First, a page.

I cannot decide whether to be saddened or amused by Peter Margasak's silly, pointless, and inexplicably mean-spirited missive on Jae-Ha Kim's job change at the Sun-Times [Post No Bills, July 25]. On one hand I am saddened that Mr. Margasak has nothing better to do with his time than take bitter cheap shots at a fellow reporter. On the other, I was perversely amused by his nonsensical blatherings. The reason I switched my allegiances with regard to alternative-music reporting from the Reader's often clueless (and thankfully departed) Bill Wyman to the refreshingly original and entertaining reporting of Jim DeRogatis (and later Jae-Ha Kim) was a desperate need to escape the cloyingly pretentious pomposity that the Reader's tiresome music critic(s) frequently exude in industrial-strength portions. Mr. Margasak's epic whine was a gleefully amusing reminder of what I am not missing.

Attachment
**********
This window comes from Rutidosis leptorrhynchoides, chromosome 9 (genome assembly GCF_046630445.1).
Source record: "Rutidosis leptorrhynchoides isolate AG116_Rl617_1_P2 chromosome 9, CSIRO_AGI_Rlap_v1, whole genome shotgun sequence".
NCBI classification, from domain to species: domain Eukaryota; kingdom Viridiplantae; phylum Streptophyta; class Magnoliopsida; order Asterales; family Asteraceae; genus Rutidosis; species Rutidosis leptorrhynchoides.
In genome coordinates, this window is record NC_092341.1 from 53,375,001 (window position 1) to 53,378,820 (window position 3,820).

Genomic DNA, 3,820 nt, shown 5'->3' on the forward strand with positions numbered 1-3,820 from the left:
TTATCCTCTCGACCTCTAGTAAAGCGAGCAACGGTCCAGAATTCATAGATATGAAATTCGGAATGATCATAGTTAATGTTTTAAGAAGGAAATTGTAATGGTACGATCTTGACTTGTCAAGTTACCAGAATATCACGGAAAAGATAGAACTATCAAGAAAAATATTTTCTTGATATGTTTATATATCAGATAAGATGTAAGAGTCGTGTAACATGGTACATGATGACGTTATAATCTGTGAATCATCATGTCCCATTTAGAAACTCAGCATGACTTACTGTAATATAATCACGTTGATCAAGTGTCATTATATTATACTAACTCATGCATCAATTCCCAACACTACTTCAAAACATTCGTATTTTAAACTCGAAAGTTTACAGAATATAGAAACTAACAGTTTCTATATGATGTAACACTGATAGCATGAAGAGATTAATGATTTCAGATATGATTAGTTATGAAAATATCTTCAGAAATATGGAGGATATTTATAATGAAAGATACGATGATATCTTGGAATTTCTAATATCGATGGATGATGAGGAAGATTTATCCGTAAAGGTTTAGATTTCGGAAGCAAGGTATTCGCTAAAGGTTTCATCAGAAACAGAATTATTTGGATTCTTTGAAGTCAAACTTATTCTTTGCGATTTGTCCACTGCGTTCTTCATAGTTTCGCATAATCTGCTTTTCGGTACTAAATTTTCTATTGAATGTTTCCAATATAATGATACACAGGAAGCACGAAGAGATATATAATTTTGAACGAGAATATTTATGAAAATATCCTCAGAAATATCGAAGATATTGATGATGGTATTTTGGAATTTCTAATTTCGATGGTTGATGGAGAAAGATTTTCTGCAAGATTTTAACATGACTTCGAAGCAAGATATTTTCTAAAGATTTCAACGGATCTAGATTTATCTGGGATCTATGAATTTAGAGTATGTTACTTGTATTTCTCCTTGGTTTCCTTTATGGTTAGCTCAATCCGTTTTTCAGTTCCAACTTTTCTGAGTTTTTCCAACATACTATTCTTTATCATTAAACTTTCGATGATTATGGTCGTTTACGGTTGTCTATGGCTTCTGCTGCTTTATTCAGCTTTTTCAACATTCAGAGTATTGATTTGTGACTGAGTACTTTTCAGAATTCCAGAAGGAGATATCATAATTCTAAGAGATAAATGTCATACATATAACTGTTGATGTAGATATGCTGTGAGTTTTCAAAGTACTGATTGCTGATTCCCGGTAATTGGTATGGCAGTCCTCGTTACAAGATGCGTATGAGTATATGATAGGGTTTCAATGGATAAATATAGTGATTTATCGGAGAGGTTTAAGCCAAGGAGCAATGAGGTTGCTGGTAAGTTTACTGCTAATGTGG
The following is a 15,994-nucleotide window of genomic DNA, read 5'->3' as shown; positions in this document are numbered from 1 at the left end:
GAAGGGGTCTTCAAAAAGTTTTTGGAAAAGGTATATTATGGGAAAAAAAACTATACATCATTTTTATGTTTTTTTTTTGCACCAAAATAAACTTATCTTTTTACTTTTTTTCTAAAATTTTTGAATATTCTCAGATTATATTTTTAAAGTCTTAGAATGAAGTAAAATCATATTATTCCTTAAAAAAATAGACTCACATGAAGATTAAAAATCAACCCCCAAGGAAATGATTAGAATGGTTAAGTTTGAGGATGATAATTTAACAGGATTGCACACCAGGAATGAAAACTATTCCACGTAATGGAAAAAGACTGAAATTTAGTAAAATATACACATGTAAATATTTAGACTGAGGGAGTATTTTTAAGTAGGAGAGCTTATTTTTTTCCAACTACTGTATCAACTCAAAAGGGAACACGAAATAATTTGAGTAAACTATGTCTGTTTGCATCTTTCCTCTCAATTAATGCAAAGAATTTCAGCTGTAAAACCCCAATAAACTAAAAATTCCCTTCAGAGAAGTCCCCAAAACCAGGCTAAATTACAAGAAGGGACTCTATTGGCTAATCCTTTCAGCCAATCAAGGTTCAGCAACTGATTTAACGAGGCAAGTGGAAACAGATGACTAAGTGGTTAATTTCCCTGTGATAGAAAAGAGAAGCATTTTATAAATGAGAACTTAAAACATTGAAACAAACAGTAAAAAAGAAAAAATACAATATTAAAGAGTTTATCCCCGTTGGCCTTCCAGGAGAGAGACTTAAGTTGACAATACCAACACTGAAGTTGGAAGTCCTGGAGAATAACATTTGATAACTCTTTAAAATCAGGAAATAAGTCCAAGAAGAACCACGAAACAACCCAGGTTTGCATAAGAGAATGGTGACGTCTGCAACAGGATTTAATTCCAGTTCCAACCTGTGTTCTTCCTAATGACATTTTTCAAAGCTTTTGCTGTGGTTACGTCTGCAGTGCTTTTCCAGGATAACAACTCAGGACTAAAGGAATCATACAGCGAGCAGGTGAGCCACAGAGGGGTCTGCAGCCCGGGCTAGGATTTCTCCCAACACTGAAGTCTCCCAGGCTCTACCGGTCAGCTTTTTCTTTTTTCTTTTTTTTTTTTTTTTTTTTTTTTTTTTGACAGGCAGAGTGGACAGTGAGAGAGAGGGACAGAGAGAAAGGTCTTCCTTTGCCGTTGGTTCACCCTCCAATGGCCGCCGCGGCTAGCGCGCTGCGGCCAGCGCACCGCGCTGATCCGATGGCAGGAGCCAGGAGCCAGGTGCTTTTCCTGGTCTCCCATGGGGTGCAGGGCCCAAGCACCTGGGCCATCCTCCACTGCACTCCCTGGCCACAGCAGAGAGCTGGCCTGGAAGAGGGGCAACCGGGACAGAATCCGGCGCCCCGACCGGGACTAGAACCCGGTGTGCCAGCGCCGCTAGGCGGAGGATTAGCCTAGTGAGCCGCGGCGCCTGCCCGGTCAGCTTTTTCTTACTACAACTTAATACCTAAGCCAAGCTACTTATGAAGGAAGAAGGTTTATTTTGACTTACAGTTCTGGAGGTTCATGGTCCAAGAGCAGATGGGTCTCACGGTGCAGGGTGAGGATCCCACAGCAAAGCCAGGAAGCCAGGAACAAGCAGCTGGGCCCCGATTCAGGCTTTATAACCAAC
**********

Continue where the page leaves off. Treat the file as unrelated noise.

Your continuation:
Conversely, Ms. Kim seems to recognize the pop-culture worlds of pop and alternative rock as the surrealistic corporate circuses that they are and reports them as such--rather than adhere to the dogmatic listen-to-band-write-about-what-they-sound-like formula Mr. Margasak appears hopelessly (haplessly?) enamored of. Shame on Jae-Ha for injecting a little lightheartedness into the oh-so-serious old boy clique of Chicago music reporting!
Mr. Margasak's meaningless, boorish bout of "literary" spit-ball shooting represents a new Chicago Reader low in "journalistic" character assassination, and is the very embodiment of the pap he accuses Ms. Kim of writing. Perhaps Mr. Margasak should spend less time slagging other critics for supposedly having "nothing to say about music" and use his poison pen for more constructive purposes--like writing about music.
Ronald D. Stock